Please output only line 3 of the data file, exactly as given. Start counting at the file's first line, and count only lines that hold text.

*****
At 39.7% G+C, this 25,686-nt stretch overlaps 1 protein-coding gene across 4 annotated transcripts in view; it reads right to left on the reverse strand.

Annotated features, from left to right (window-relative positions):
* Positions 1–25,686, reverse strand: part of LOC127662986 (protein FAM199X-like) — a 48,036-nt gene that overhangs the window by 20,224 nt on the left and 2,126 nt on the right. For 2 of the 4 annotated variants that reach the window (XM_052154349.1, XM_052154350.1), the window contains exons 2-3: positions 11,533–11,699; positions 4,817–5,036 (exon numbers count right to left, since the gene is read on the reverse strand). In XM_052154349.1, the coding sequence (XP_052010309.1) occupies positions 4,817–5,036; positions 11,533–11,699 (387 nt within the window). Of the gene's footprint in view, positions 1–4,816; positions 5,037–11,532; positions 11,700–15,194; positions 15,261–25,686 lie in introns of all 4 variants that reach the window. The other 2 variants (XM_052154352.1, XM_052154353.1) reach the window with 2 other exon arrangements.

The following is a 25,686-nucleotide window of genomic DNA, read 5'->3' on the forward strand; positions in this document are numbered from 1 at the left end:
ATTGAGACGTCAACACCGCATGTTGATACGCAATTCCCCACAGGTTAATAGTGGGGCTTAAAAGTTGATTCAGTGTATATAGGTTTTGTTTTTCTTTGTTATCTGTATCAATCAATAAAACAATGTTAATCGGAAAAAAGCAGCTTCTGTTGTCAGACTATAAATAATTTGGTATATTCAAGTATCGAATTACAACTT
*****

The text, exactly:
* Positions 1–25,686, reverse strand: part of LOC127662986 (protein FAM199X-like) — a 48,036-nt gene that overhangs the window by 20,224 nt on the left and 2,126 nt on the right. For 2 of the 4 annotated variants that reach the window (XM_052154349.1, XM_052154350.1), the window contains exons 2-3: positions 11,533–11,699; positions 4,817–5,036 (exon numbers count right to left, since the gene is read on the reverse strand). In XM_052154349.1, the coding sequence (XP_052010309.1) occupies positions 4,817–5,036; positions 11,533–11,699 (387 nt within the window). Of the gene's footprint in view, positions 1–4,816; positions 5,037–11,532; positions 11,700–15,194; positions 15,261–25,686 lie in introns of all 4 variants that reach the window. The other 2 variants (XM_052154352.1, XM_052154353.1) reach the window with 2 other exon arrangements.